Youth and Young Adults
Recent studies have shown that between 50 to 70 percent of youth in the juvenile justice system have a behavioral health condition compared to 9 to 13 percent of youth who are not in the justice system.
Among this population, only a small percentage receive needed treatment and some studies suggest that Black, Indigenous, and People of Color (BIPOC) and LGBTQ+ youth may be even less likely to receive care that is tailored to their needs. With JMHCP support, communities can adopt and more effectively implement policies and practices shown to halt the “school-to-prison pipeline” and improve outcomes of youth and young adults of all races, genders, and sexual orientations who come into contact with the juvenile and criminal justice systems.
How to Use an Integrated Approach to Address the Mental Health Needs of Youth in the Justice System
Youth and Young Adults
Improving Outcomes for People in Contact with the Criminal Justice System Who Have Intellectual or Developmental Disabilities
FY2020 Planning and Implementation Guide for Juvenile Justice and Mental Health Collaboration Program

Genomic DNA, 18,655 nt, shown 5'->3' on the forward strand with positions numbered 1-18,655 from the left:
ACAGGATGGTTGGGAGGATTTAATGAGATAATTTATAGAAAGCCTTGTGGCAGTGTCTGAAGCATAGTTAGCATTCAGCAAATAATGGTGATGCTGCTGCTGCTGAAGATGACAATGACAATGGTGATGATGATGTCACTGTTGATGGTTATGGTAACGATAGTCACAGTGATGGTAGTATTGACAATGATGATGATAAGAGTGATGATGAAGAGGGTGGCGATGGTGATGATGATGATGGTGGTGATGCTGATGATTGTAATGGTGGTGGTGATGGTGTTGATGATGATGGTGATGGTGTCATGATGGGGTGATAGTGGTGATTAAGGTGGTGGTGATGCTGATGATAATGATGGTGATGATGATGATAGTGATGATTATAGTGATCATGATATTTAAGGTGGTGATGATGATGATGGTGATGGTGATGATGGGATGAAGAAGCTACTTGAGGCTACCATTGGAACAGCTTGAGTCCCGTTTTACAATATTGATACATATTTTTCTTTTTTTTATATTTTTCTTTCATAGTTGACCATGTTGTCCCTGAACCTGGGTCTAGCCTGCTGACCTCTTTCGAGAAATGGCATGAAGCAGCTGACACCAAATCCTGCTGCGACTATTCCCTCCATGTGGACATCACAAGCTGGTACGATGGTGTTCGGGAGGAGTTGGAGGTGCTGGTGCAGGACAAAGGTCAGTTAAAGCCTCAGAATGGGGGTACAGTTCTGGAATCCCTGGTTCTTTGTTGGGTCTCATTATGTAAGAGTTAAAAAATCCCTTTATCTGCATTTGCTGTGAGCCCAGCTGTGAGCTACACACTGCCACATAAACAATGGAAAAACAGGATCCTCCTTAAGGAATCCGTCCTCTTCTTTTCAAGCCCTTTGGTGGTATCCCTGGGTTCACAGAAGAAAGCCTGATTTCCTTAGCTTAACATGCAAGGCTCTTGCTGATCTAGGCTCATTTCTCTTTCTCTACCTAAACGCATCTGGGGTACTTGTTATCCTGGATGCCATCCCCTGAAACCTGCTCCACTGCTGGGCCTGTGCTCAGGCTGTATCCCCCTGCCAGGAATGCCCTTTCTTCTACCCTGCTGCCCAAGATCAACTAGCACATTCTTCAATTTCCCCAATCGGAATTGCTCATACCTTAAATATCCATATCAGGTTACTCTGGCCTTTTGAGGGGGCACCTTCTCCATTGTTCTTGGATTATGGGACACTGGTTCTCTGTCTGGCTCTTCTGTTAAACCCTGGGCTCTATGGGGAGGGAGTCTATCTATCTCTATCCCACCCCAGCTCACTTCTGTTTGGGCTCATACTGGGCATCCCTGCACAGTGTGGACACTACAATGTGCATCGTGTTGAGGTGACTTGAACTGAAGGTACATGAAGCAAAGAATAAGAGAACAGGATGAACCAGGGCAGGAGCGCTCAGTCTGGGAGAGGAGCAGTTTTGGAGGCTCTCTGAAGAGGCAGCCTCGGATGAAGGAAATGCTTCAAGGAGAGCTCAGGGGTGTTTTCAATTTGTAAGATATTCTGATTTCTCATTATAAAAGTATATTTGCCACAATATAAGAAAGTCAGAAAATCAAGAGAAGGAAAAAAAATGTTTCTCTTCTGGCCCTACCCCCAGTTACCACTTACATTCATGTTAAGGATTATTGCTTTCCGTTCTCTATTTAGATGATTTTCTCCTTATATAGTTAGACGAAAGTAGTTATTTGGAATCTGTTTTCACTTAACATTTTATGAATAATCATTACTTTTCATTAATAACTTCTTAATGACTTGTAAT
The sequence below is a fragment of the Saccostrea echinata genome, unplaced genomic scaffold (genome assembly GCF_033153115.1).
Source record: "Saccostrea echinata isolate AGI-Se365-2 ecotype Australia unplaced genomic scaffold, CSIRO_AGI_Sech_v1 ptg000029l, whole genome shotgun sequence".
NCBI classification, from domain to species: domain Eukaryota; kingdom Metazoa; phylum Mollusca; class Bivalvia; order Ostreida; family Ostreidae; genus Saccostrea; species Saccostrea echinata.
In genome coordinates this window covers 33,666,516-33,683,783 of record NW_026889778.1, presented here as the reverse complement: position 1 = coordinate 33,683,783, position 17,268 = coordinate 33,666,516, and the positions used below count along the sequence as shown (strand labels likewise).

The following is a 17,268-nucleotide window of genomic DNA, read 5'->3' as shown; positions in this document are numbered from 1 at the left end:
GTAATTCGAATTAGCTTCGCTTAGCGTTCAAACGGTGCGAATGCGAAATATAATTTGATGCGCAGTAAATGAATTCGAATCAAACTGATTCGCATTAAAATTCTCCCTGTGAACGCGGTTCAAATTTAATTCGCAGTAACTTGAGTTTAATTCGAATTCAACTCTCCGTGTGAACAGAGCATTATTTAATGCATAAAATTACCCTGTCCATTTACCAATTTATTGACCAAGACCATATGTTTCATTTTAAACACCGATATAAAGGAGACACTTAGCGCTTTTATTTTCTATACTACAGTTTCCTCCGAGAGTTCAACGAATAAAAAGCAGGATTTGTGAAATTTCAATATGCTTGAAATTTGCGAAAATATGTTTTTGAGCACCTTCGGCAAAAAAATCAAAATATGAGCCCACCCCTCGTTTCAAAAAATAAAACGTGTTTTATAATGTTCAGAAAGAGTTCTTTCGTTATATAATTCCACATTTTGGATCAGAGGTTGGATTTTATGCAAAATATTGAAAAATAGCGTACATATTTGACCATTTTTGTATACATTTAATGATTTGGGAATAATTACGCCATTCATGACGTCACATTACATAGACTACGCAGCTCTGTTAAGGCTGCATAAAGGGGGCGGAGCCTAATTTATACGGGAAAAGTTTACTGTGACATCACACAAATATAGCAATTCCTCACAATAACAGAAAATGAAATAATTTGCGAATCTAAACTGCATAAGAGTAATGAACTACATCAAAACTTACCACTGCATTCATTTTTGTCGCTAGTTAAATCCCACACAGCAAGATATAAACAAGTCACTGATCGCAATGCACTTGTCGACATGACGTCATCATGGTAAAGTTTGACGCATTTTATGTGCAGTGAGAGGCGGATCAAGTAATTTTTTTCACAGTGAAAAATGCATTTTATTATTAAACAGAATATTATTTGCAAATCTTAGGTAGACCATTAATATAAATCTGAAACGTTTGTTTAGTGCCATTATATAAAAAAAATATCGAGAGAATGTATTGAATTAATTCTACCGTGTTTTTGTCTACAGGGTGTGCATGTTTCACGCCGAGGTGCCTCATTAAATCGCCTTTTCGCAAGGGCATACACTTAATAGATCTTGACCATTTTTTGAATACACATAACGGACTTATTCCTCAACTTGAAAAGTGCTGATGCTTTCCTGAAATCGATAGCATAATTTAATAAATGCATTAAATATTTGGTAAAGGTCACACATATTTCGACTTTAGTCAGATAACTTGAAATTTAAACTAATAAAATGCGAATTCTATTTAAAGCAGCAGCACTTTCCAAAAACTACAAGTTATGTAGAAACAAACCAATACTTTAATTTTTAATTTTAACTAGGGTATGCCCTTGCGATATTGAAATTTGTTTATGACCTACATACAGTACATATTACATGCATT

Senior Policy Analyst, Behavioral Health
Ryan Carlino provides technical assistance and policy guidance to counties participating in the States Supporting Familiar Faces initiative. Before joining the CSG Justice Center, Ryan worked at the University of Chicago Crime Lab where he supported government agencies in designing, testing, and scaling programs and policies that address criminal justice and behavioral health system challenges. Prior to that, Ryan worked as a research analyst with the Travis County Juvenile Probation Department. In 2020, Ryan was appointed as a commissioner on the inaugural City of Austin Community Police Review Commission, which provides civilian oversight of police activities in Austin. Ryan earned a BA in anthropology from Grinnell College and an MPP from the University of Texas.
Felicia Lopez Wright
Project Manager, Behavioral Health
Felicia Lopez Wright oversees training and technical assistance for Second Chance Act Crisis Response and Community Reentry grantees. She also contributes to projects on topics such as gender-responsive services for women in the justice system, youth services, and enhancing crisis and justice system collaborations. Felicia previously provided training and technical assistance under the Justice and Mental Health Collaboration Program. She is a licensed clinical social worker with over a decade of combined experience providing mental health therapy to demographically diverse populations in various care settings, special education case management in a public school district, and short-term counseling at a community court program. She earned a BA in psychology from The College of New Jersey and an MSW from Rutgers University.